What are the best ways to expand your vocabulary?
As a writer, you never want to remain stagnant because then your phrases and plots and characters will all begin to blend together. Now some of this is unavoidable because you’re you and all your writing is coming from you and you will never not be you, but there are ways of working to teach yourself new things so that your stories don’t begin to blend together in reader minds.
One way is to expand your vocabulary that you might have new sentences, new metaphors, new ways of saying the same old things.
1) Read. A lot.
This one’s the most obvious and the most valuable. The more you read, the more words become familiar. Different authors have different vocabularies. Different genres use different base words. Because you’re given the word within context, you’re also usually able to guess its meaning to some degree, and the more you see that same word in different contexts, the more refined its meaning will become in your own mind.
By continuously reading, especially when you’re stretching yourself beyond your normal books or authors, you can cement more words that become a part of your normal vocabulary.
Though this one is the number one best way to expand your vocabulary, it’s also the one that is the least targeted. You’ll slowly morph over time, but perhaps not as quickly as you’d like.
2) Subscribe to a word-a-day.
If you’re just interested in introducing yourself to new words in general, this can be a good way to go about it. Especially if you subscribe to one that also lists the etymology behind the word, as story tends to help you remember things better. This way, you’ll begin to pick up new words, especially if you consciously attempt to use them in your stories.
As an addition to this, there is (was?) a twitter hashtag game where you were given three specific words and you had to come up with a working sentence using all three. That is also a good exercise, though some of the words might be too dated to be useful.
A few years ago, I happened upon a small article about how to become more witty and, as someone who felt incredibly unwitty, this intrigued me for I’d always assumed that wit was linked with intelligence and that where I lacked could not be filled.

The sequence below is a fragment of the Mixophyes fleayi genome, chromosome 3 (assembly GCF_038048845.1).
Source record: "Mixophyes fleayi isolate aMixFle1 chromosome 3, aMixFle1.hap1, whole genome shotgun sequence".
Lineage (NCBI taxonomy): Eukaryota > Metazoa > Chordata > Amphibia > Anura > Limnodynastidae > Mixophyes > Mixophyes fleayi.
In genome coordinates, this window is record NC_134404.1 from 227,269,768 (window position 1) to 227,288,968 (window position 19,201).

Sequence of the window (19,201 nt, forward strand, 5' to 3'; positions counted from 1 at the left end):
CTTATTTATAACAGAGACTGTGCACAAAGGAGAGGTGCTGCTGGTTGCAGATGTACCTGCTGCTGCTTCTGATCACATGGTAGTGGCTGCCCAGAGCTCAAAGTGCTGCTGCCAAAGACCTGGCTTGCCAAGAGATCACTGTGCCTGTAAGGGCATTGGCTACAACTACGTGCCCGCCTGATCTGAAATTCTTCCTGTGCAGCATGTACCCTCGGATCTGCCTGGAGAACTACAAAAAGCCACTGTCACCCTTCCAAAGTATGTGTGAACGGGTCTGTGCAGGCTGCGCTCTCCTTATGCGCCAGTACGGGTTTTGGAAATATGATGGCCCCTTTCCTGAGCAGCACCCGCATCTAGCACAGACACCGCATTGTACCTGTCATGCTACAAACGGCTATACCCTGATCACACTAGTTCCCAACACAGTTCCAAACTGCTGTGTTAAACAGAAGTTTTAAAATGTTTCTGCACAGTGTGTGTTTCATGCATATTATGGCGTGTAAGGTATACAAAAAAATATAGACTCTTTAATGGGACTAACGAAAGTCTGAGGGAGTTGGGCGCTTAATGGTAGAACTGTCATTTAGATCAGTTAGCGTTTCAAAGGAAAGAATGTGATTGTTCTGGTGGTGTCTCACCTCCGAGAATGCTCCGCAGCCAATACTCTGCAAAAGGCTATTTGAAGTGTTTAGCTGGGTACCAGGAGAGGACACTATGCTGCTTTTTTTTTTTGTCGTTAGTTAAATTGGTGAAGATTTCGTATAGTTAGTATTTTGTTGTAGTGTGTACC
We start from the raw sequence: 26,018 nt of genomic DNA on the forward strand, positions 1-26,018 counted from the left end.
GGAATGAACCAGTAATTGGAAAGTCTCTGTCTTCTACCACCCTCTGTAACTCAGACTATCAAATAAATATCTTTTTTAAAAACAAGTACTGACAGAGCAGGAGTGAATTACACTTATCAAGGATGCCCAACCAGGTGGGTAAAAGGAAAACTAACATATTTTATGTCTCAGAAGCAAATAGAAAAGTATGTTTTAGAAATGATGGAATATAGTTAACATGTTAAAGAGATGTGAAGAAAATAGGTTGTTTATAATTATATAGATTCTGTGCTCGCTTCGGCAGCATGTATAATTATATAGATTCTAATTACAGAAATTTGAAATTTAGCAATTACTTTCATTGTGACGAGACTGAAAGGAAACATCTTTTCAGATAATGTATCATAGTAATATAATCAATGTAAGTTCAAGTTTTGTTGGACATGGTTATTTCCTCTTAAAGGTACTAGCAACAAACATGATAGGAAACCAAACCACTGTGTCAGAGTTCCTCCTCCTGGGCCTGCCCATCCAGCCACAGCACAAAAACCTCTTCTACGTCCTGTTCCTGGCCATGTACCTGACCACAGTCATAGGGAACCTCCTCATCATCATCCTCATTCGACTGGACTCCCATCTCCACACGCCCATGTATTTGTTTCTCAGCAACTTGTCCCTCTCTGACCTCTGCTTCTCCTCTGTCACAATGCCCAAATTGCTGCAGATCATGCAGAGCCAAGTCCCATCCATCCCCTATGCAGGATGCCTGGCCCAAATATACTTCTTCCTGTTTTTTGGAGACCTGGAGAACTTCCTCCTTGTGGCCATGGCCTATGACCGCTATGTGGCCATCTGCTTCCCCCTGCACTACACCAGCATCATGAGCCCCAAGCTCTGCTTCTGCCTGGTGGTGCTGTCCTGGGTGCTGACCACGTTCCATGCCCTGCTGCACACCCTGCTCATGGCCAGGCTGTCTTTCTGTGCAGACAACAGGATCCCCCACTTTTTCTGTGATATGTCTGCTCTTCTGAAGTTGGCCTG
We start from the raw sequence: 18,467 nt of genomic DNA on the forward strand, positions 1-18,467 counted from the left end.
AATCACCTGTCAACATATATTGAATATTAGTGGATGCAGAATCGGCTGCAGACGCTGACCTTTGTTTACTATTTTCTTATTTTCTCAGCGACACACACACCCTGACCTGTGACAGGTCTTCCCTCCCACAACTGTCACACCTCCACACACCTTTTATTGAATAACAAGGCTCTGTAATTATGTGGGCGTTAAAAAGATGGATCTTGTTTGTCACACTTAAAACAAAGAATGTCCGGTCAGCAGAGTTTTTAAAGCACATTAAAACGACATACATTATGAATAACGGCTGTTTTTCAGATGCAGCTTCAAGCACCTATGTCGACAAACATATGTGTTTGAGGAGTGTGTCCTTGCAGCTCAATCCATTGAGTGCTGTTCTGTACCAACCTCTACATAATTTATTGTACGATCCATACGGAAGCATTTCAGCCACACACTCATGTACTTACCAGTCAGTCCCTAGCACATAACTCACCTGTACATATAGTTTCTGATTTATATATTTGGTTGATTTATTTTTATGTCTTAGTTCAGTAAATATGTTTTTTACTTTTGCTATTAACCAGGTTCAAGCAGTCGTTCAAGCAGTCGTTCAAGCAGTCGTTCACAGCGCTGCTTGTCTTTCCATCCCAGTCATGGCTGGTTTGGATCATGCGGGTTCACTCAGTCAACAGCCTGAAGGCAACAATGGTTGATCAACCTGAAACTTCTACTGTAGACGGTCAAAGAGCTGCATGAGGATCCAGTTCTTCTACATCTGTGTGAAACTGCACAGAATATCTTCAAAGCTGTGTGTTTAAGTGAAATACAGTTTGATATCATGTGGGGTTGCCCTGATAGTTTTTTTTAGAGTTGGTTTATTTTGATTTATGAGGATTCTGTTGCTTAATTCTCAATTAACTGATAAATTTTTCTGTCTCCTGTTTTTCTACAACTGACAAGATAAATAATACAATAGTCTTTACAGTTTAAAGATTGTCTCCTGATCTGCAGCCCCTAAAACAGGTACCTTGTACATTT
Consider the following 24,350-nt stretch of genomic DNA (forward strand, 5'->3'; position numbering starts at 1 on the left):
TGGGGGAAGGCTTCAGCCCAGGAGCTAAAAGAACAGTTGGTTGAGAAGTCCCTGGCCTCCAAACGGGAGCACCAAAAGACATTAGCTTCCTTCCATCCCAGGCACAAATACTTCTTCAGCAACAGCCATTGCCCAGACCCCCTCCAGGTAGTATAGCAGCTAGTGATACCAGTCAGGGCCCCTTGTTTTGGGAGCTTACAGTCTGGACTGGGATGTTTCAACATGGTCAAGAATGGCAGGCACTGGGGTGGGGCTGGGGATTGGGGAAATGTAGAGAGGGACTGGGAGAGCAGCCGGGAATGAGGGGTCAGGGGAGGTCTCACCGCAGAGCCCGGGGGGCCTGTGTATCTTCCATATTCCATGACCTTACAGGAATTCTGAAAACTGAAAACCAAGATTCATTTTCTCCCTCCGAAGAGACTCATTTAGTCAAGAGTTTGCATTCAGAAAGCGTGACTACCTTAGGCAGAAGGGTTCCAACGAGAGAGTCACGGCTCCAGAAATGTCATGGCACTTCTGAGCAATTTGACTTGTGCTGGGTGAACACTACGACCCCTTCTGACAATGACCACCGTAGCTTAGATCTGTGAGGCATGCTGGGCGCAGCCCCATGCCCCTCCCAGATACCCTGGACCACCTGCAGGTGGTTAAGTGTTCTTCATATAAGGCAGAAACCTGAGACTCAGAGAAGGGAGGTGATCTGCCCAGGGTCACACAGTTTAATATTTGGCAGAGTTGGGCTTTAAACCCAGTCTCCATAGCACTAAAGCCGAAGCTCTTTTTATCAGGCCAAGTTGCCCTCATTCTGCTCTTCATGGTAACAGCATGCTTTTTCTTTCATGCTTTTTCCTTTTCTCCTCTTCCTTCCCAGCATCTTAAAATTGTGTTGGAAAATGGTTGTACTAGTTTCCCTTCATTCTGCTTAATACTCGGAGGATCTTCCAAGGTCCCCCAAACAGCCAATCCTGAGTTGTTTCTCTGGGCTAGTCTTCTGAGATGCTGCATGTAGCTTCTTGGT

Yet, I couldn’t have been more wrong. You see, wit is simply a skill like any other.
The secret to practicing wit was simple and yet eye-opening in that simplicity: Every time someone speaks to you, texts you, emails you, pause. Pause before you respond. Don’t say the first thing that comes to mind. Think for just a few seconds. And then say the second thing. Or the third thing.
In today’s world, it’s easy to get a text and immediately say: “Cool” or “That’s awesome” or “I’m sorry” or “That sucks.” It takes a few moments of thought to come up with something more, something…witty.
And you’re not suddenly going to become the most witty person in the world by practicing this, but it will train your brain to keep reaching. To not settle for the easy, boring, mundane response it first passes when looking for something to say.
This is especially helpful for writers because we have time between dialogue. We have the full capacity to walk away for minutes, hours, days even and come back when something really great occurs to us. But, by practicing wit in your day-to-day life, forcing yourself to pause, to think, to reach for that other response, you’ll stretch your muscles and be able to come up with something new, something different, something that might even pass as wit in your stories, but will most definitely help you practice your wider vocabulary.
4) Design-your-own exercises.
While most of the prior three have been general ways in which to increase your vocabulary, if you’re looking for specifics targeted is the way to go.
Maybe you want to write more science-fiction and sound more techie, so you write down all the words that are consistently used in sci-fi novels and practice using them in sentences. Or maybe you want to craft a more educated character who knows a great deal about a specific subject so you delve into that subject and practice its terminology. Maybe you just want to expand your verbage, so you pick useful verbs to practice using rather than relying on the same old ones you always reach for.
In this way you can consciously increase your vocabulary a few words at a time, particularly if you force yourself to use them every day in new sentences.
A word of warning though: readers can tell when you shove words into places where they don’t seem to fit, so you’ll want to really practice before the words begin to fall out naturally in your fiction.